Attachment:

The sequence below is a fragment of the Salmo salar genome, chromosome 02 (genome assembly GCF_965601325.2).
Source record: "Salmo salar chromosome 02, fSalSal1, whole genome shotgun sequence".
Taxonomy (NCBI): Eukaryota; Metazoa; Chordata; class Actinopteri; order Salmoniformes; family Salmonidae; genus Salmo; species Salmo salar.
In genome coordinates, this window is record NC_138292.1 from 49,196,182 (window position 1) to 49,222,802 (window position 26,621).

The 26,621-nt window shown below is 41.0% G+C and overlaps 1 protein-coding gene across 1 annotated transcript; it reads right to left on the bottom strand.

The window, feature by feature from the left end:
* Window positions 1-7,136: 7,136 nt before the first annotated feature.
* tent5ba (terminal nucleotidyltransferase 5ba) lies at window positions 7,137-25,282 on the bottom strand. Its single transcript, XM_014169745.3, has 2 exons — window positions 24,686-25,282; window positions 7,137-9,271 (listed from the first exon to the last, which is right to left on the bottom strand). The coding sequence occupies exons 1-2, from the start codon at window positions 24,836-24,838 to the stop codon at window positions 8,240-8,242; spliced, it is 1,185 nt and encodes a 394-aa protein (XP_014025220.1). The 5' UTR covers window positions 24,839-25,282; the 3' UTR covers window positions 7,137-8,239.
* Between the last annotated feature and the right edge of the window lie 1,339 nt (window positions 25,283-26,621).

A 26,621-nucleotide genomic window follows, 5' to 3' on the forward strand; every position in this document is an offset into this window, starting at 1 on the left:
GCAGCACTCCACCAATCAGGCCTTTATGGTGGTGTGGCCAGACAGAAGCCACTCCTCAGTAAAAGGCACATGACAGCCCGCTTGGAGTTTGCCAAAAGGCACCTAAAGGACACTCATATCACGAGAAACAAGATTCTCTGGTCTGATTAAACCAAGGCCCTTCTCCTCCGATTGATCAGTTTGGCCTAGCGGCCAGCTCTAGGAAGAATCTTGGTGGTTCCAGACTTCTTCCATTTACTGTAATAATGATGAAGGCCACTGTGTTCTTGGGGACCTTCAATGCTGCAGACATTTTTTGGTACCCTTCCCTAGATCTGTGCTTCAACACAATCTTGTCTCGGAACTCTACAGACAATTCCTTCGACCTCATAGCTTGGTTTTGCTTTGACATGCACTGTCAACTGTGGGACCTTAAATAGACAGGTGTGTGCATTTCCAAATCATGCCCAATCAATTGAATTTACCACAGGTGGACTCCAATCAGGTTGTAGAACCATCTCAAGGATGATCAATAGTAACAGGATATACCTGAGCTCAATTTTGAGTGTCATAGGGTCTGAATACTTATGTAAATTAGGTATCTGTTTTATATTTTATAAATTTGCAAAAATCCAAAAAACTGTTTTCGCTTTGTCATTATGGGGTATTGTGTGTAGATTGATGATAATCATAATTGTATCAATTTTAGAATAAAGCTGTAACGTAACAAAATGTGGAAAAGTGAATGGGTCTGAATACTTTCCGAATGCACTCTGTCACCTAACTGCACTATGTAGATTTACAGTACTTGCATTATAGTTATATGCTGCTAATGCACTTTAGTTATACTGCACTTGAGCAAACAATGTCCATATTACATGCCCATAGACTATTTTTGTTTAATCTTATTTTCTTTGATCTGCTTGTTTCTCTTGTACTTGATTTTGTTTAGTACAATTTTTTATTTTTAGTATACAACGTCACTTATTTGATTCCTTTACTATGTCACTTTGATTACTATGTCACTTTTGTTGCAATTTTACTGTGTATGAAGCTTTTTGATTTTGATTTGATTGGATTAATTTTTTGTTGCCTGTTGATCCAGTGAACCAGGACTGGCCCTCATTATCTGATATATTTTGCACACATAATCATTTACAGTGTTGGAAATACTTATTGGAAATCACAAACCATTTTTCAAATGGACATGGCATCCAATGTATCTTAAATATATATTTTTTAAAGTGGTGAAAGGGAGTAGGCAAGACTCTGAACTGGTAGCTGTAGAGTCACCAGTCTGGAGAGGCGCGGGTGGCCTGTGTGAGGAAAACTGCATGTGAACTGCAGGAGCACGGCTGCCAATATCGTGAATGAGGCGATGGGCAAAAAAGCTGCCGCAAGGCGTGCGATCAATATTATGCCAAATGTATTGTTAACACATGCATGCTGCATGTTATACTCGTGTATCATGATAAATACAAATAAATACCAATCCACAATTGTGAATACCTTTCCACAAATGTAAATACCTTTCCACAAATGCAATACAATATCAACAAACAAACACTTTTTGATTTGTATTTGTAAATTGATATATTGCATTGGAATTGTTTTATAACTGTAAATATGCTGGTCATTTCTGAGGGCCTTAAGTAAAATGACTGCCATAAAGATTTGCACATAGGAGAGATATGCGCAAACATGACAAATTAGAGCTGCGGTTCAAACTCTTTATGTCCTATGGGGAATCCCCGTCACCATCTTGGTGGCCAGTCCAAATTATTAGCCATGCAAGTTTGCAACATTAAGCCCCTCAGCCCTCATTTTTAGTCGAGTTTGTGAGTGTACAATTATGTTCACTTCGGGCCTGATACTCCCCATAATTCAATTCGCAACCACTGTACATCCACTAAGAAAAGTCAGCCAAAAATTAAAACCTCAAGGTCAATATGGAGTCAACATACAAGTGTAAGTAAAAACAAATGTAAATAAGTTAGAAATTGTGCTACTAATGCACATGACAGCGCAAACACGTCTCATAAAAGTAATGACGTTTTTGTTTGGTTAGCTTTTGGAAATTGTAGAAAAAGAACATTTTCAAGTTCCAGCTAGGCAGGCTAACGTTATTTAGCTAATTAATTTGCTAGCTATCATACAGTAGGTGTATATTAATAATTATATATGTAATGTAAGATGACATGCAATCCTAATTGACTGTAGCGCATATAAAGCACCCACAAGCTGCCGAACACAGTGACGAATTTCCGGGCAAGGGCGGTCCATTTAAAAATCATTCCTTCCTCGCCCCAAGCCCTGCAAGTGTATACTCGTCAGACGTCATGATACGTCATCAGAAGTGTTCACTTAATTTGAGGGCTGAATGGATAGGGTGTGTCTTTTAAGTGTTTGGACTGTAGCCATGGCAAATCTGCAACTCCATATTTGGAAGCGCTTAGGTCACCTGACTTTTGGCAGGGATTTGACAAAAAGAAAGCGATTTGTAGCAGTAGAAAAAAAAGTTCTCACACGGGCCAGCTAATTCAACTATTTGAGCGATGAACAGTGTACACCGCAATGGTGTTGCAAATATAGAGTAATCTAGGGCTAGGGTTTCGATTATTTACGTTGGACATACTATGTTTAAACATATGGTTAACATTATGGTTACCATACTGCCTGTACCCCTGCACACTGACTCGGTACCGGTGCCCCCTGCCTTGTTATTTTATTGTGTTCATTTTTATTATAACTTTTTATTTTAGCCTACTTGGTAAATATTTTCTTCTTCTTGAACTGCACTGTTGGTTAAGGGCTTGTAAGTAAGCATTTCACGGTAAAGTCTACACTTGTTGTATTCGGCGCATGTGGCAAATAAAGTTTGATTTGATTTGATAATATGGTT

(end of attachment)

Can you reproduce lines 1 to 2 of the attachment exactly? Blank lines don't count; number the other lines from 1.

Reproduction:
The sequence below is a fragment of the Salmo salar genome, chromosome 02 (genome assembly GCF_965601325.2).
Source record: "Salmo salar chromosome 02, fSalSal1, whole genome shotgun sequence".